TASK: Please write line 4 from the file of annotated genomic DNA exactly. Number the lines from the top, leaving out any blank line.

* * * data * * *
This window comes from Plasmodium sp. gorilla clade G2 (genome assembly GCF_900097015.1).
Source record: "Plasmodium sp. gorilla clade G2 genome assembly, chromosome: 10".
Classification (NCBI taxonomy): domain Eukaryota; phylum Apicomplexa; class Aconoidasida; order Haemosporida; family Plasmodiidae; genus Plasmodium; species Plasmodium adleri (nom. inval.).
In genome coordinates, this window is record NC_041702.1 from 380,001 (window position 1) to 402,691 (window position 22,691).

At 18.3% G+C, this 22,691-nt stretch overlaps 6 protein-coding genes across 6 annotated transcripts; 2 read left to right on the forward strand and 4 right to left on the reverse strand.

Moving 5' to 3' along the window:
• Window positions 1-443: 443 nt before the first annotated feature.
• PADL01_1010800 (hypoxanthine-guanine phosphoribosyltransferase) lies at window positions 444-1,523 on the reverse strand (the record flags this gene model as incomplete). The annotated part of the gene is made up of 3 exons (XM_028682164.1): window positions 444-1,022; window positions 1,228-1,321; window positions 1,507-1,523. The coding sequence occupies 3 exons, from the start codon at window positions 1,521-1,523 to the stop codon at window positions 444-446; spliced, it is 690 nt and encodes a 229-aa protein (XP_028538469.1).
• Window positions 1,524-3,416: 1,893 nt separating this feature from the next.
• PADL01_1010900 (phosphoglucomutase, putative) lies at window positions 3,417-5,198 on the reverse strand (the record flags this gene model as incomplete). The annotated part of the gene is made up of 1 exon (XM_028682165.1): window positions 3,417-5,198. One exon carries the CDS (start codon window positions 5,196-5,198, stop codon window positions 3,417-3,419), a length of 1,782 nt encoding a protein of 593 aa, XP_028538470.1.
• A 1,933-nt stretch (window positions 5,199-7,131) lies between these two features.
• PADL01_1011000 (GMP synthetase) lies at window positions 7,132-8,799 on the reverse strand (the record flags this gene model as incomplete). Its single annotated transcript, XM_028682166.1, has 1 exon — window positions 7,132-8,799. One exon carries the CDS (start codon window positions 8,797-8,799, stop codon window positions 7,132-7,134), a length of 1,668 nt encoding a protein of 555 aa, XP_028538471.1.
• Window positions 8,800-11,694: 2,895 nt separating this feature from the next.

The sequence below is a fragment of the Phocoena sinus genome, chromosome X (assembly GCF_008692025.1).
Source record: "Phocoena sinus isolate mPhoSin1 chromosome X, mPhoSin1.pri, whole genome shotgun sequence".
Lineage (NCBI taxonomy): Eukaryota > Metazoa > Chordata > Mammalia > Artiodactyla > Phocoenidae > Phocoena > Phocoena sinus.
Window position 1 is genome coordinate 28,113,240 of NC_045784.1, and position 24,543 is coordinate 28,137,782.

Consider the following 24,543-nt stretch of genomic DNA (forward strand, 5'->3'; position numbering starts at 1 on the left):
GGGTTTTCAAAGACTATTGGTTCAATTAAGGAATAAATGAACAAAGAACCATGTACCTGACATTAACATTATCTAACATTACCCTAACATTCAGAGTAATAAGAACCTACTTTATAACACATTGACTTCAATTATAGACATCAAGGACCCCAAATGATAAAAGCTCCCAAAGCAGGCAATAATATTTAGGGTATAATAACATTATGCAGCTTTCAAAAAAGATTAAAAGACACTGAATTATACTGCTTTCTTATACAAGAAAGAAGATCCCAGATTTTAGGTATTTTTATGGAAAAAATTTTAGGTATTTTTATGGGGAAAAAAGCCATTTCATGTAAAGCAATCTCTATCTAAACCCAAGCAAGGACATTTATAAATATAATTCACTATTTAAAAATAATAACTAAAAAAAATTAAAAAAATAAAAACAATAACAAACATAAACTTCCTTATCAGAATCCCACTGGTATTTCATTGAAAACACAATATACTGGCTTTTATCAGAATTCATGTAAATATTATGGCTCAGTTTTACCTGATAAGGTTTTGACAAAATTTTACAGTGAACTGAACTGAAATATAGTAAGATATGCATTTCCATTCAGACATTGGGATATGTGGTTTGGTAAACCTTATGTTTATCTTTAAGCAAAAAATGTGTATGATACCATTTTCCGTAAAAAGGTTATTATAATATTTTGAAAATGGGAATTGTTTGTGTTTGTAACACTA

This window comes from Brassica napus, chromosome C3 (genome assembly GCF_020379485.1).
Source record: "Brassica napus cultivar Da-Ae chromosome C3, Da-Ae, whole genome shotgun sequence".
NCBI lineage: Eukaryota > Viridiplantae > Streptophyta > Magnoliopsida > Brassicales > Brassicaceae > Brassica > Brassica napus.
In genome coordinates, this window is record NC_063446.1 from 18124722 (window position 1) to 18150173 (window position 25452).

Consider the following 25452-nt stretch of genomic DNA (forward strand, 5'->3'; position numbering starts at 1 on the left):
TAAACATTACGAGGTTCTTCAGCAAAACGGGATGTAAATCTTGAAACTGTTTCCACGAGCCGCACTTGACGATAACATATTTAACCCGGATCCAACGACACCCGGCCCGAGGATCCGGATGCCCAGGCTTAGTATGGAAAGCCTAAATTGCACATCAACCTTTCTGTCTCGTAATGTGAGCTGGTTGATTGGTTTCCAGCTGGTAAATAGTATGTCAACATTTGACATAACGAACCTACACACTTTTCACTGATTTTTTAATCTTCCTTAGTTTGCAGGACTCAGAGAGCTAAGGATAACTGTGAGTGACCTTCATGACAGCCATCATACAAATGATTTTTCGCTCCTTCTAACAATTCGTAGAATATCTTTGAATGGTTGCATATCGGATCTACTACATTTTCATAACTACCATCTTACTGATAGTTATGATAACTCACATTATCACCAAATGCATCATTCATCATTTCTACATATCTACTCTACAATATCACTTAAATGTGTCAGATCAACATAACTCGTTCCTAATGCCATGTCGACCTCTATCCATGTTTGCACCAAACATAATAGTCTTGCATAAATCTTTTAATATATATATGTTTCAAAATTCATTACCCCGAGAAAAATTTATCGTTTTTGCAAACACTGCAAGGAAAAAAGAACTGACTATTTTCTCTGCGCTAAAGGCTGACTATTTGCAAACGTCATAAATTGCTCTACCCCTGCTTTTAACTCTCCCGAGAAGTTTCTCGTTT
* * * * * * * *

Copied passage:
In genome coordinates, this window is record NC_041702.1 from 380,001 (window position 1) to 402,691 (window position 22,691).